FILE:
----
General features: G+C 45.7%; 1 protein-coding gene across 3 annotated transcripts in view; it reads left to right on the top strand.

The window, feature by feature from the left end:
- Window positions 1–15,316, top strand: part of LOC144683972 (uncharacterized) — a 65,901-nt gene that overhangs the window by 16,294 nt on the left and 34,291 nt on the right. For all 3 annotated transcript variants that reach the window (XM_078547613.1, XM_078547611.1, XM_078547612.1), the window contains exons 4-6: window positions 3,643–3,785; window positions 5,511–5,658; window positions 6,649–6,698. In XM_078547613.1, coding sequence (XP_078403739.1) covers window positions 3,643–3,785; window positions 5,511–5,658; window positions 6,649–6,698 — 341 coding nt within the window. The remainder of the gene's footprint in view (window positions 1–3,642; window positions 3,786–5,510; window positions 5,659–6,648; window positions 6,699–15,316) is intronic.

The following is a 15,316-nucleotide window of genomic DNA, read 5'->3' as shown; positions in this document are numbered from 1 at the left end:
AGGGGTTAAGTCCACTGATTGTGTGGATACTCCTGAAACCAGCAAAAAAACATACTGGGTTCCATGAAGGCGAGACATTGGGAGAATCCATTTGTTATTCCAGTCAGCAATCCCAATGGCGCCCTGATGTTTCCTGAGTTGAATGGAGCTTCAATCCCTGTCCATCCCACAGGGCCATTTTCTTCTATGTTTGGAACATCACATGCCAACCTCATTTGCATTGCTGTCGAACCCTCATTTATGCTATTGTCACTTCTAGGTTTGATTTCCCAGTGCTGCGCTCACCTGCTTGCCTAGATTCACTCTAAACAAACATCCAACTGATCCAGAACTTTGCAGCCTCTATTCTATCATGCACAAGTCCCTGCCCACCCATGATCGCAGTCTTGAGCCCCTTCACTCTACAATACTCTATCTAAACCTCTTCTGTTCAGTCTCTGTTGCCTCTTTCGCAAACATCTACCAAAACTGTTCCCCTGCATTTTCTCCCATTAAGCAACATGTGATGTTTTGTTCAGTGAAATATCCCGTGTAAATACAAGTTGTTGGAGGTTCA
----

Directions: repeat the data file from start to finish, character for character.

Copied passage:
General features: G+C 45.7%; 1 protein-coding gene across 3 annotated transcripts in view; it reads left to right on the top strand.

The window, feature by feature from the left end:
- Window positions 1–15,316, top strand: part of LOC144683972 (uncharacterized) — a 65,901-nt gene that overhangs the window by 16,294 nt on the left and 34,291 nt on the right. For all 3 annotated transcript variants that reach the window (XM_078547613.1, XM_078547611.1, XM_078547612.1), the window contains exons 4-6: window positions 3,643–3,785; window positions 5,511–5,658; window positions 6,649–6,698. In XM_078547613.1, coding sequence (XP_078403739.1) covers window positions 3,643–3,785; window positions 5,511–5,658; window positions 6,649–6,698 — 341 coding nt within the window. The remainder of the gene's footprint in view (window positions 1–3,642; window positions 3,786–5,510; window positions 5,659–6,648; window positions 6,699–15,316) is intronic.

The following is a 15,316-nucleotide window of genomic DNA, read 5'->3' as shown; positions in this document are numbered from 1 at the left end:
AGGGGTTAAGTCCACTGATTGTGTGGATACTCCTGAAACCAGCAAAAAAACATACTGGGTTCCATGAAGGCGAGACATTGGGAGAATCCATTTGTTATTCCAGTCAGCAATCCCAATGGCGCCCTGATGTTTCCTGAGTTGAATGGAGCTTCAATCCCTGTCCATCCCACAGGGCCATTTTCTTCTATGTTTGGAACATCACATGCCAACCTCATTTGCATTGCTGTCGAACCCTCATTTATGCTATTGTCACTTCTAGGTTTGATTTCCCAGTGCTGCGCTCACCTGCTTGCCTAGATTCACTCTAAACAAACATCCAACTGATCCAGAACTTTGCAGCCTCTATTCTATCATGCACAAGTCCCTGCCCACCCATGATCGCAGTCTTGAGCCCCTTCACTCTACAATACTCTATCTAAACCTCTTCTGTTCAGTCTCTGTTGCCTCTTTCGCAAACATCTACCAAAACTGTTCCCCTGCATTTTCTCCCATTAAGCAACATGTGATGTTTTGTTCAGTGAAATATCCCGTGTAAATACAAGTTGTTGGAGGTTCA